Instagram shutters its native affiliate program, but interest in partnerships remains strong | Sponsored Content

This sponsored article was contributed by Partnerize.

Instagram recently ended its native affiliate marketing program. When the program was first introduced back in June 2021, it was billed as one of many in Meta’s latest lineup of features for content creators. The sudden move to sunset the fledgling opportunity translates to a conflicting change of course for Instagram, whose parent company is investing heavily in user-generated content on its social media platforms and in the metaverse. What makes this all the more interesting is that Instagram’s new creator marketplace, where brands can discover and connect with creators, only recently launched on an invite-only basis.

On the heels of Instagram’s announcement, Reuters reported that Walmart filed trademarks for “Walmart Creator” and “Walmart Creator Collective,” further hinting at the possibility of Walmart launching an in-house platform to support influencers and offer consulting to its third-party sellers, which number more than 100,000.

Perhaps the most noteworthy aspect of Instagram’s sudden decision is that it appears Meta is scaling back from affiliate dealings on Instagram. However, that doesn’t mean you should pull back on your affiliate or partnership strategy, whether you’re a creator, an affiliate, or an advertiser.

To the contrary, according to the Performance Marketing Association’s 2022 Performance Marketing Industry Study, the affiliate and partnership channel continues to grow, even after the retail highs of the pandemic. According to the association’s research, affiliate marketing investment reached $9.1 billion in 2021, a 47% increase in spending compared to 2018. The study also indicated that affiliate marketing investment in 2021 drove $71 billion in ecommerce sales and boasted an impressive 12-to-1 return on ad spend. But there’s more to the content creators’ efficacy story, according to the Partnerize platform’s data.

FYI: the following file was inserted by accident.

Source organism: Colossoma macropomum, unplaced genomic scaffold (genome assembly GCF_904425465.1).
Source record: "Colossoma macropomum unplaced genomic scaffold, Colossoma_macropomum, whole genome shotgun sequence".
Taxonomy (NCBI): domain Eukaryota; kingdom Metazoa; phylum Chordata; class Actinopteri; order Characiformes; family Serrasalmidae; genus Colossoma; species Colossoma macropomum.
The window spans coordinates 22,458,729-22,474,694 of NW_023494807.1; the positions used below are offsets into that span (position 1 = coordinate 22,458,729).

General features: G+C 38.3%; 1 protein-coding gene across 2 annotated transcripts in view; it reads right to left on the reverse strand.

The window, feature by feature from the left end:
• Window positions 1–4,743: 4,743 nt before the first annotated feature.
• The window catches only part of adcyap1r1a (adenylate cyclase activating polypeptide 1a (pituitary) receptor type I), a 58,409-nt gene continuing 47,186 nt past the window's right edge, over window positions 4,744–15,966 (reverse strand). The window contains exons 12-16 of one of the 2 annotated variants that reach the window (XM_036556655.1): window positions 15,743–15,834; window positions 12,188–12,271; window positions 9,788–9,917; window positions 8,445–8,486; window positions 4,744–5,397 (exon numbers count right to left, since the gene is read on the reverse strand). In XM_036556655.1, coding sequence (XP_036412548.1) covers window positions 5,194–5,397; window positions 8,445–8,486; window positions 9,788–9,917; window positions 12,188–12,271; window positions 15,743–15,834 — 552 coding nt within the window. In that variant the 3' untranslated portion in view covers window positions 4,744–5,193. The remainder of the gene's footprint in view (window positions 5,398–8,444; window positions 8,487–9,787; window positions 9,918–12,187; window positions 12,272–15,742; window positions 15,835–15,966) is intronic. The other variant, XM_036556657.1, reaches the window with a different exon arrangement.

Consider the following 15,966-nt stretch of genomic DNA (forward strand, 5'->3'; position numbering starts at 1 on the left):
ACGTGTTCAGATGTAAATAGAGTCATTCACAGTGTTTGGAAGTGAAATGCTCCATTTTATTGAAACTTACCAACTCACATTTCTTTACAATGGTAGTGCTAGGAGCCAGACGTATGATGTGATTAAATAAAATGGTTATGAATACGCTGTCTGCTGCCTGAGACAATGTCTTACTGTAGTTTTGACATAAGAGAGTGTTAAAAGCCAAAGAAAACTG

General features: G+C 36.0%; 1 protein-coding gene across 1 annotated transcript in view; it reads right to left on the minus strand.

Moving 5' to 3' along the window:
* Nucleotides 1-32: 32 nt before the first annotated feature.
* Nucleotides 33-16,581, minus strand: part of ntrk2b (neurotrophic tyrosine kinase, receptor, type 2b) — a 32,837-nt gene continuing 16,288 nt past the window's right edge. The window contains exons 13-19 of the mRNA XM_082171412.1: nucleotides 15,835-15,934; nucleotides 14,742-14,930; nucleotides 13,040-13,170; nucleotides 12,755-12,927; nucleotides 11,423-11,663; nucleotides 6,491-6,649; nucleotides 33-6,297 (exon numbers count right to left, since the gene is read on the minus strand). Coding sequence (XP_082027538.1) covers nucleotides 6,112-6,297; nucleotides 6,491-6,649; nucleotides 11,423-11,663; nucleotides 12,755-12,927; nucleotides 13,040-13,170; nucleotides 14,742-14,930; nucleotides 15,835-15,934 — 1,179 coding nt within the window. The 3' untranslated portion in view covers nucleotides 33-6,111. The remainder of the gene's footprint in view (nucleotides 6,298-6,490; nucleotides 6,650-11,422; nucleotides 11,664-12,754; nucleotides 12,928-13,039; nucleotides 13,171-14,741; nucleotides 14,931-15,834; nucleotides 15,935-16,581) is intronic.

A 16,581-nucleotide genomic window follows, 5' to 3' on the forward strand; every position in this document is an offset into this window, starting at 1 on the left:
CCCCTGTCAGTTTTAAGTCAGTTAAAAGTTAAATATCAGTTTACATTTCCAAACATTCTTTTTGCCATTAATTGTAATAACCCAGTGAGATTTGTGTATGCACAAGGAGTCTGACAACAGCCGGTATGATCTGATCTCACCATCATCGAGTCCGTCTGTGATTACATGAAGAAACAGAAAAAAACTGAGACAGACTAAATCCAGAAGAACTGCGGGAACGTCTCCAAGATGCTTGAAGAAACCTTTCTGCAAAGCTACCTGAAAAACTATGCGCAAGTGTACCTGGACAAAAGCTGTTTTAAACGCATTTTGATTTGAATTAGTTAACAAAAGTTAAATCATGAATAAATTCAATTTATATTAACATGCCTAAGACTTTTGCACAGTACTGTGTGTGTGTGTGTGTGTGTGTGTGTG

Specifically, for the time period that the Performance Marketing Association study examined, the Partnerize platform observed content partners consistently contributing above a 45% total commission share—the highest of all partner categories. In May 2022 alone, Partnerize’s content partners’ gross revenue growth rate was up 36% over the same month the prior year, while their share of spend stood at 47%. And as of May, revenue share from new customers for content publishers on the Partnerize platform is at 54%—higher than coupon, loyalty, and cashback.

The data performance supports that content creators—and the brands they support—are winning with the right expertise and platform. Want to learn more? Download Partnerize’s ebook, “13 Ways to Accelerate Influencer Growth With Partnerize,” here.

—Charlie Calabrese, Vice President, Operations, Partnerize